"Now, I want to travel, maybe go fishing in Alaska or Canada, and I'd like to fish the streams in Montana, all over America. I want to catch the world's record largemouth bass. Maybe go to Africa and see the animals. I want to play a lot of golf and participate in the U.S. Amateur. I don't have to work. So if I want to see the Masters, I can; if I want to go to the Kentucky Derby, I can. I don't want any restrictions. I don't want to get back in a grind. I want to enjoy my life after baseball. I worked hard, but I got an awful lot out of it."

Compared with Bench, baseball success came much harder to Yaz. He was the grinder who took today's pitchers home with him last night. He and Walt Hriniak, Boston's batting coach, worked hours in the cage the last seven years. "I've changed stances, made adjustments," says Yaz. "How many hours Walt and I spent working on mechanics, mechanics, mechanics, mechanics. It's been worth it, oh yeah. I haven't embarrassed myself the last few years. I've helped the team. I guess that's the reward."

Yastrzemski says his career is over by his choice. "There's no doubt in my mind I could play next year," he says. "But I've had enough working out and doing what I had to do. I never really accepted the DH role. If I really wanted to go all out, dedicate myself all winter, I could come back and play in the field. I don't think I would at this stage. I think I've just had enough. We've been in the hunt the last four or five years and it keeps you going. I never understood until this year that that's what keeps you going."

He realized it in late August. "We were 14 games out and something went out of me," he says. "Can't explain it. It's like everything inside me went out—all my energy, all my desire. I still try to do the best I can, but somehow I know I'm lacking something."

What is missing is the quest for The Grail, the chance for the ring. Boston missed in 1967, '72, '75 and '78, when Goose Gossage popped up Yaz in the last of the ninth to win an American League Eastern Division playoff for the Yankees. "It's the one at bat I'd like back," he says. "It tore me up inside."

Yastrzemski lives in a big seaside house outside Boca Raton, Fla. that he happily lifted from Sam Snead for $300,000 seven years ago. He sounds a lot like Bench. "I want to see the United States outside of an airplane," Yaz says. "I'm sick of airplanes. I want to see the country. I want to see everything. Call Bobby Doerr and spend a couple of weeks with him in Oregon. Spend a couple of weeks on the Snake River and fish for salmon. Go to Minneapolis and float down the St. Croix or Mississippi rivers, float with the current, cast for bass, walleyes, northerns. Just get off a schedule after 23 years. I don't want a schedule."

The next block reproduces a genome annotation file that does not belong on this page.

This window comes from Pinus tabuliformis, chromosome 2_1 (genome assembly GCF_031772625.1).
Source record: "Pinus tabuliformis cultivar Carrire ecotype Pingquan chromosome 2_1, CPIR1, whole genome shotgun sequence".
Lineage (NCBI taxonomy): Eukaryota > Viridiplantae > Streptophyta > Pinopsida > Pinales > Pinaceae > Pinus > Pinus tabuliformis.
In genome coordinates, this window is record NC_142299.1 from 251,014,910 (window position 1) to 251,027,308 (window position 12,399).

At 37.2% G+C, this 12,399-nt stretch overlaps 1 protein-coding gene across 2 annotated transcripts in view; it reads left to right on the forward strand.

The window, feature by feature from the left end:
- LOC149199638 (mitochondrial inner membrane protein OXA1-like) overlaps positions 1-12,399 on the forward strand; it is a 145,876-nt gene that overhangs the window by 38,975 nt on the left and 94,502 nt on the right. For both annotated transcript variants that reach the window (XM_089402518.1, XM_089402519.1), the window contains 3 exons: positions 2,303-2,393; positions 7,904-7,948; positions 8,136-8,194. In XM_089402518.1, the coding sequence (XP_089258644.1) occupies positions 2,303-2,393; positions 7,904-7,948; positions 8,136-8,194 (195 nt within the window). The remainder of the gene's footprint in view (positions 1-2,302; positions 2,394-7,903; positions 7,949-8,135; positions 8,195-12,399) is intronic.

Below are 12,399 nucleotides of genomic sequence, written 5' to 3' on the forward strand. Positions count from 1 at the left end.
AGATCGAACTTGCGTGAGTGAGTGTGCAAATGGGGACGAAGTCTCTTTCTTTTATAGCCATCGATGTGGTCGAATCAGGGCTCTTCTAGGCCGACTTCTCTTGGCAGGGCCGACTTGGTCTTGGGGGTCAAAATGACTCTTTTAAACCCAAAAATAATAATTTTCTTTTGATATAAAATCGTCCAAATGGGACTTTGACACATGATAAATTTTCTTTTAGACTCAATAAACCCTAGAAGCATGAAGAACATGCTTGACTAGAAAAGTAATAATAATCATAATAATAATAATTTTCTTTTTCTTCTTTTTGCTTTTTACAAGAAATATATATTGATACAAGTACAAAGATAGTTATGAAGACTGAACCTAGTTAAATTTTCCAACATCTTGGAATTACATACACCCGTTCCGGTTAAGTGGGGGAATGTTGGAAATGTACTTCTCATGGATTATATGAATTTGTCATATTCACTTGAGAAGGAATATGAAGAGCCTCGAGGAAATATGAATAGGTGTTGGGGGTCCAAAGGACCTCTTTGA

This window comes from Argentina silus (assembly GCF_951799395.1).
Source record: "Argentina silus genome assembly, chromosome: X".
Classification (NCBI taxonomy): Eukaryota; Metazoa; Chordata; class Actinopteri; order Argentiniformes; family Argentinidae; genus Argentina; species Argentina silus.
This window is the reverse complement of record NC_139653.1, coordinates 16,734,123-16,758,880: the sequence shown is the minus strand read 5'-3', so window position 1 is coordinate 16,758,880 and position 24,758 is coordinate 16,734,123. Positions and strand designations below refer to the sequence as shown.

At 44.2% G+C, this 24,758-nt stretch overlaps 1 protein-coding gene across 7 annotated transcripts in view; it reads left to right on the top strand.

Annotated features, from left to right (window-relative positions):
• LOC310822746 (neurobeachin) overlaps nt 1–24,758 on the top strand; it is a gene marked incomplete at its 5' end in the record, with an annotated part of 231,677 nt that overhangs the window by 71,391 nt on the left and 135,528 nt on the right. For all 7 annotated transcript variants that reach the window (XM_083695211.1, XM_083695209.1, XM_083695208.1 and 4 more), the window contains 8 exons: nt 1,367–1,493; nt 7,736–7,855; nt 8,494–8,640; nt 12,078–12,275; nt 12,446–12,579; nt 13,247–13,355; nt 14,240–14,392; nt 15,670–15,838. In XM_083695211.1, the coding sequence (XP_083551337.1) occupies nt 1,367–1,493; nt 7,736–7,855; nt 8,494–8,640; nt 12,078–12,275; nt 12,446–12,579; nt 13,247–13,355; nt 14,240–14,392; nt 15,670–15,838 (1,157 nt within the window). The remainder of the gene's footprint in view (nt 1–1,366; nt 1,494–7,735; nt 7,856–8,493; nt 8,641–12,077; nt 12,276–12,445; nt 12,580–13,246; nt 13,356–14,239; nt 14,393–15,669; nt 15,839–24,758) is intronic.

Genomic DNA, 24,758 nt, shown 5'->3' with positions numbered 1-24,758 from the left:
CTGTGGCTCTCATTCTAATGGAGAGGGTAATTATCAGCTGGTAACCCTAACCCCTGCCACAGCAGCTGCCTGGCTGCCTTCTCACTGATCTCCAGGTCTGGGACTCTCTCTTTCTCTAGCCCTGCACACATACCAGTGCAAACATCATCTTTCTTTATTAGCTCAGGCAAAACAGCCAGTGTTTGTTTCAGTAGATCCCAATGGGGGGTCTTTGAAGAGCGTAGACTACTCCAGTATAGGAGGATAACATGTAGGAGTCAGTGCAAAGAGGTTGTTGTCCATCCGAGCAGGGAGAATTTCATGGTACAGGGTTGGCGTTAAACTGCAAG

He will continue to work for Kahn's & Co., which is headquartered, ironically enough, in Cincinnati, marketing meat products, not promoting them. "I'm not a——jock hanging around. I know the meat business," he says. "We're going to be Number One. We're going to beat out Oscar Mayer! We're going to do it."

That's all he ever wanted the Red Sox to be. No. 1, and now some of that fervor will be given over to Kahn's. He won't fall asleep, however, counting hot dogs.

"Would you give your place in the Hall of Fame for a World Series ring?" Yastrzemski was asked in the Cleveland bar. The waitress had brought another beer. Twilight was near. "What?" he inquired. The question was repeated. He paused. He nodded. "Probably," said Yaz.


When they met in the '75 World Series, Yaz hit .310, but Bench caught a championship.


In 23 years, Yaz has a .285 average, 452 home runs, 1,843 RBIs and four SI covers.


In 16 seasons, Bench has a .267 average, 389 homers, 1,374 RBIs and six SI covers.


Carl Sr. negotiated a whopping $100,000 signing bonus for his son 25 years ago.


Katy and Ted Bench were among those who saluted their son on Johnny Bench Night.


In their final days, Yaz was concentrating on his next at bat as Bench was basking in the glow of the fans' adoration.


Bench's retirement plans seem anything but rough.


Yaz has already begun to make strides in the marketing end of the meat business.